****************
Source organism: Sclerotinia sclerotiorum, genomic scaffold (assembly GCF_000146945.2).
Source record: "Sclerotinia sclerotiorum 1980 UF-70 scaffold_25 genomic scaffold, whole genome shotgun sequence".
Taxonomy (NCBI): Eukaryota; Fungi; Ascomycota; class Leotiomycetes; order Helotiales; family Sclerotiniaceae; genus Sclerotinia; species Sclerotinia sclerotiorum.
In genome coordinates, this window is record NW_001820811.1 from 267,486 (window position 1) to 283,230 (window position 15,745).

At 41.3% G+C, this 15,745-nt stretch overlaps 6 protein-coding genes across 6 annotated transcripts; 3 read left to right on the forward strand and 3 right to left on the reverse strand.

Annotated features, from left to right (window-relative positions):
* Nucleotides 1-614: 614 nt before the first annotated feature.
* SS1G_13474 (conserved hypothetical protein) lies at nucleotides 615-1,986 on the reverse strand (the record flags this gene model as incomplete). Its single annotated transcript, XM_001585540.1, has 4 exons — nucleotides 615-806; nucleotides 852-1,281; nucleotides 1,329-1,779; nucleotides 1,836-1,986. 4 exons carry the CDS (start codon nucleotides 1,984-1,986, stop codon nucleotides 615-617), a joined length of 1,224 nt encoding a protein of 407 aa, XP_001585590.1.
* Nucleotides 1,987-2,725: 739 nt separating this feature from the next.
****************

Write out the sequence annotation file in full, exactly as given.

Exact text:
Source organism: Sclerotinia sclerotiorum, genomic scaffold (assembly GCF_000146945.2).
Source record: "Sclerotinia sclerotiorum 1980 UF-70 scaffold_25 genomic scaffold, whole genome shotgun sequence".
Taxonomy (NCBI): Eukaryota; Fungi; Ascomycota; class Leotiomycetes; order Helotiales; family Sclerotiniaceae; genus Sclerotinia; species Sclerotinia sclerotiorum.
In genome coordinates, this window is record NW_001820811.1 from 267,486 (window position 1) to 283,230 (window position 15,745).

At 41.3% G+C, this 15,745-nt stretch overlaps 6 protein-coding genes across 6 annotated transcripts; 3 read left to right on the forward strand and 3 right to left on the reverse strand.

Annotated features, from left to right (window-relative positions):
* Nucleotides 1-614: 614 nt before the first annotated feature.
* SS1G_13474 (conserved hypothetical protein) lies at nucleotides 615-1,986 on the reverse strand (the record flags this gene model as incomplete). Its single annotated transcript, XM_001585540.1, has 4 exons — nucleotides 615-806; nucleotides 852-1,281; nucleotides 1,329-1,779; nucleotides 1,836-1,986. 4 exons carry the CDS (start codon nucleotides 1,984-1,986, stop codon nucleotides 615-617), a joined length of 1,224 nt encoding a protein of 407 aa, XP_001585590.1.
* Nucleotides 1,987-2,725: 739 nt separating this feature from the next.